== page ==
Amazon has taken the wraps off a couple of new developments that are sure to please Kindle owners. The first is that Kindle periodicals will soon be readable on all of the platforms Amazon endorses. Owners of the iPad, iPhone, and iPod Touch will now have another option when it comes to picking up the latest magazines and newspapers. Much more important, however, is the announcement that Amazon is instituting a lending feature for the Kindle.
Straight from the discussion board: “Second, later this year, we will be introducing lending for Kindle, a new feature that lets you loan your Kindle books to other Kindle device or Kindle app users. Each book can be lent once for a loan period of 14-days and the lender cannot read the book during the loan period. Additionally, not all e-books will be lendable – this is solely up to the publisher or rights holder, who determines which titles are enabled for lending.”
As exciting as this is for the Kindle faithful, the first question that came to my mind was – What tricks can Barnes & Noble possibly have up their sleeve to get out from under this one?
In addition to featuring the Nook in Barnes & Noble retail stores, B&N also inked a deal that would put Nooks into Best Buy stores across the country. Amazon inks deals to get the Kindle not only in retailers Best Buy and Target, but they’re a default app on Verizon phones.
Barnes & Noble pioneered the LendMe feature, which allowed users to lend books to friends for 14 days, reflecting the common practice of book owners. Amazon has now, finally, trumped that with the announcement of a lending feature of their own.
The Nook still has a number of little tricks not yet matched by the Kindle. It allows for the use of SD cards for expanded memory, permits the use of the cross-platform-friendly ePub file format, and sports that nifty LCD screen for navigation.
Is that enough to overcome the Kindle’s advantage in book quantity, price, hardware, and brand recognition? Time is running out for Barnes & Noble’s erstwhile eReader. Here’s hoping they’re able to breathe some new life into the brand with the introduction of Nook Color.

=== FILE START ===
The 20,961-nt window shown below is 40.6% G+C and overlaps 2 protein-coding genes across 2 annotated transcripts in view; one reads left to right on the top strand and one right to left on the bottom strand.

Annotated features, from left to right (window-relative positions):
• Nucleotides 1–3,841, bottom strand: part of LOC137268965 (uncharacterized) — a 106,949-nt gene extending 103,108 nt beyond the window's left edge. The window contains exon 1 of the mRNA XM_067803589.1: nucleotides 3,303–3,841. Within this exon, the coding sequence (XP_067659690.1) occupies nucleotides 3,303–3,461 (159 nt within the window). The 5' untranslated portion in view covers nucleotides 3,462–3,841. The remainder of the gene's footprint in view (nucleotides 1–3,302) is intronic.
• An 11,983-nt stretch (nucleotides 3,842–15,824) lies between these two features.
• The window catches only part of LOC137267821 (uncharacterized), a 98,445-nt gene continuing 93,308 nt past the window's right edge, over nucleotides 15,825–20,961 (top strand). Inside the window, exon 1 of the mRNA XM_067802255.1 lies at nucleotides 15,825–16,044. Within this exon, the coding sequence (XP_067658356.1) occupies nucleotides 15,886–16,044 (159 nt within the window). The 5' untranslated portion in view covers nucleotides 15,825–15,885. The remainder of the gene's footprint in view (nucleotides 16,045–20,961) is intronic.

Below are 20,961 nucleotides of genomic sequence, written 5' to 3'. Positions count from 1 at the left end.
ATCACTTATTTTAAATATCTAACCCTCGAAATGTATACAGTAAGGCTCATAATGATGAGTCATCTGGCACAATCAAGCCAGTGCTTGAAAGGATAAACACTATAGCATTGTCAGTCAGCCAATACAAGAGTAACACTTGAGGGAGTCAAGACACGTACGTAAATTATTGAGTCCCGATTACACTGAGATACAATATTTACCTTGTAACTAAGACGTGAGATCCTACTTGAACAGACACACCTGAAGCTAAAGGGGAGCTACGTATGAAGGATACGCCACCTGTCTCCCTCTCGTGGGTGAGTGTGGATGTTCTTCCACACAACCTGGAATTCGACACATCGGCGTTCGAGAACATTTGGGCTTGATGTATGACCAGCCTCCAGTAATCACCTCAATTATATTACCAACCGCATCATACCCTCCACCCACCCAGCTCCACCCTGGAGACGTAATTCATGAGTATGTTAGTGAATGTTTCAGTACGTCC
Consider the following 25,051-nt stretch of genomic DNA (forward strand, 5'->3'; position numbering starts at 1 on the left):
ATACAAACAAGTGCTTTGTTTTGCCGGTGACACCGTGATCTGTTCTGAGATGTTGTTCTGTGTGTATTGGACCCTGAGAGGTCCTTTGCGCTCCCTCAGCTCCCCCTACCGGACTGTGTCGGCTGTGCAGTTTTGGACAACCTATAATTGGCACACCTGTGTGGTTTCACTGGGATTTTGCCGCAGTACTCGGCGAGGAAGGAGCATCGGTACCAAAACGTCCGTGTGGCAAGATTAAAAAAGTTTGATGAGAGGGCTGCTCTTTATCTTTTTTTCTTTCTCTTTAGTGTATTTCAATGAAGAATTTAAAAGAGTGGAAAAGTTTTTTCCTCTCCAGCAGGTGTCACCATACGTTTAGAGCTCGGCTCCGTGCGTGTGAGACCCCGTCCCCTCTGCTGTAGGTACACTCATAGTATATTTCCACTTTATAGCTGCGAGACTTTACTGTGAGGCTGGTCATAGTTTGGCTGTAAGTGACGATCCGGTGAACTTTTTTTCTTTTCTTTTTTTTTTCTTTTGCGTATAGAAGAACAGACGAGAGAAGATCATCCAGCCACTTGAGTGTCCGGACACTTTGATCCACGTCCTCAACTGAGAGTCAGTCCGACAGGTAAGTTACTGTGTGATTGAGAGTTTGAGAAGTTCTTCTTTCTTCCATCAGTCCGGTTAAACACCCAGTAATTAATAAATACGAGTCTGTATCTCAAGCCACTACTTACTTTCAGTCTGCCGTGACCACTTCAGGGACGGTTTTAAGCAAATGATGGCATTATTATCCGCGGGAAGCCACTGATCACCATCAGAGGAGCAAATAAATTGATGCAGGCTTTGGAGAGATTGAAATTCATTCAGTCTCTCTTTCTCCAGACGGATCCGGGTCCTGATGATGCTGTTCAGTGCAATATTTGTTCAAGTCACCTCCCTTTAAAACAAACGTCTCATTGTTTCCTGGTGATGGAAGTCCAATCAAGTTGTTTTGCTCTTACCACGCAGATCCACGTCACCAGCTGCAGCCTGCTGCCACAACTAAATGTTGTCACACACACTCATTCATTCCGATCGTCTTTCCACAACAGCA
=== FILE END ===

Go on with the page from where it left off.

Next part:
Barnes & Noble has cast what could well be their final die in the eReader wars with the announcement of the NOOKcolor. With Amazon looking to corner the market on low-cost eInk eReaders, Apple dominating the high-end tablet space, and additional competitors like the new 7″ Google tablet T-Mobile offers entering the market, the big book retailer is going to try and walk the line and hope that consumers follow them.
It’s certainly an interesting choice, and not one that many gadget gurus would have predicted. Built on the Android development platform, the NOOKcolor eschews the eInk technology that has dominated the eReader space until now for a full-color touch-display.
“With NOOKcolor, we’ve combined the functionality and convenience of a 7-inch portable wireless tablet with the reader-centricity of a dedicated eReader, and employed a breakthrough color screen technology that will wow customers,” said William Lynch, Chief Executive Officer of Barnes & Noble.
Owners of Apple’s iPad would likely greet such a statement with skepticism, since the iPad is capable of that and much more. The difference, for consumers, is going to be the relatively reasonable $249 price tag.
While the NOOKcolor is definitely an exciting new entrant into the product space, especially in time for the holidays, there are a lot of questions that need to be answered:
• Barnes & Noble is using a laminated touch screen for the NOOKcolor – will this offer users anywhere near the same visibility in bright light that the Nook and Kindle enjoy, or will it suffer the same problems in that environment as the iPad?
• The NOOKcolor features a full web browser, but no Flash support. Will they be able to offer some sort of work-around, much like the iPad does, so users can use killer web apps like Youtube?
• A big part of the NOOKcolor push is the expanded NOOK kids experience, featuring full-color children’s books. Are parents willing to dish out $249 for their kids in this economic climate?
The NOOKcolor is currently available for preorder at NOOKcolor.com. We’ll have full first-hand impressions for you when it debuts on November 19.